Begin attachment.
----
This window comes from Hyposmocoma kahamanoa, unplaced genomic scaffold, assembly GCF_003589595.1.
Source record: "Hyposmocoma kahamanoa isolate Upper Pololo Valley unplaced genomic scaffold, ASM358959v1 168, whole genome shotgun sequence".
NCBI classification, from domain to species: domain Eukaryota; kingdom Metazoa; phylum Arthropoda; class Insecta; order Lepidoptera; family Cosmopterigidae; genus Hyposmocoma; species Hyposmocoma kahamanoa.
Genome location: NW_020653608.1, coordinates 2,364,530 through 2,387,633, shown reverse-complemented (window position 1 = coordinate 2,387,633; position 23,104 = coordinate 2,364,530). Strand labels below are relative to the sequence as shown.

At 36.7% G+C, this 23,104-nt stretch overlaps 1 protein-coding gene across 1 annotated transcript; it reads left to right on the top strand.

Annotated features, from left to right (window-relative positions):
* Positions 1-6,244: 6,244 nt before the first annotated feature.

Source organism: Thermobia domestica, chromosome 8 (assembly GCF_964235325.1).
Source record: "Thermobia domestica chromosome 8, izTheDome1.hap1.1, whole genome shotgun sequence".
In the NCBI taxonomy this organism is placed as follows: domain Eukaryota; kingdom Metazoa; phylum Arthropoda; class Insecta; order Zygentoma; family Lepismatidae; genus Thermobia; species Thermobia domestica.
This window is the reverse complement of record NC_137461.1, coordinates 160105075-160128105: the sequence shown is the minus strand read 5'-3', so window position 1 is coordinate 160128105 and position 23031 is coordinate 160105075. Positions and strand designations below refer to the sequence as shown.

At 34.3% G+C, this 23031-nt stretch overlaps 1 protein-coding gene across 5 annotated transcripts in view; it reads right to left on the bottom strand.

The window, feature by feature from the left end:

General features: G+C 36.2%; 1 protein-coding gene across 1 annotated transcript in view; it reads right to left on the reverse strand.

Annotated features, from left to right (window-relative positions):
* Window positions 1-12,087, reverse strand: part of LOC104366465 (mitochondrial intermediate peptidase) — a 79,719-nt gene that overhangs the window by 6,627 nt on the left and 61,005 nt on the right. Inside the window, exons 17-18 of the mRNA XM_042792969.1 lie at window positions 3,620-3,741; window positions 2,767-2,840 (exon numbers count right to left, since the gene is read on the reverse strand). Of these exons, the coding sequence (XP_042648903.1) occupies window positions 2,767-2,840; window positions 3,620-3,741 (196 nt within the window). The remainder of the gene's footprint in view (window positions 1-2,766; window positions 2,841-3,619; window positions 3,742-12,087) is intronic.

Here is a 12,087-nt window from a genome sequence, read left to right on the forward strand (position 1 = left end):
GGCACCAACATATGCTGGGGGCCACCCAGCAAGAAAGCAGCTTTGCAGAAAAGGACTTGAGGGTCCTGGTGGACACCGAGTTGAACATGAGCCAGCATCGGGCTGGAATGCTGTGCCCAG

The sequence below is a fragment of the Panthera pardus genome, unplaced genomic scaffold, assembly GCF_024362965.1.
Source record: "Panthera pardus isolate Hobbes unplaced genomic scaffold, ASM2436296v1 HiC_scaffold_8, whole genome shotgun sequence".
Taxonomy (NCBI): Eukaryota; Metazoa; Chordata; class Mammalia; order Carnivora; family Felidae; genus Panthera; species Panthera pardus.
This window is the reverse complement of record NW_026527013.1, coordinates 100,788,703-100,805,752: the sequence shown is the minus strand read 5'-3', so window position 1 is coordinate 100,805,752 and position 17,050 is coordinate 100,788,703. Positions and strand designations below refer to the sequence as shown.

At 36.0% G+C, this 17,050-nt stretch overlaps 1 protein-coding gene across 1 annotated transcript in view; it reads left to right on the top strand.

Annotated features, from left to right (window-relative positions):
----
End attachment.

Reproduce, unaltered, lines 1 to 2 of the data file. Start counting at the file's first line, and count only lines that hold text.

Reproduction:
This window comes from Hyposmocoma kahamanoa, unplaced genomic scaffold, assembly GCF_003589595.1.
Source record: "Hyposmocoma kahamanoa isolate Upper Pololo Valley unplaced genomic scaffold, ASM358959v1 168, whole genome shotgun sequence".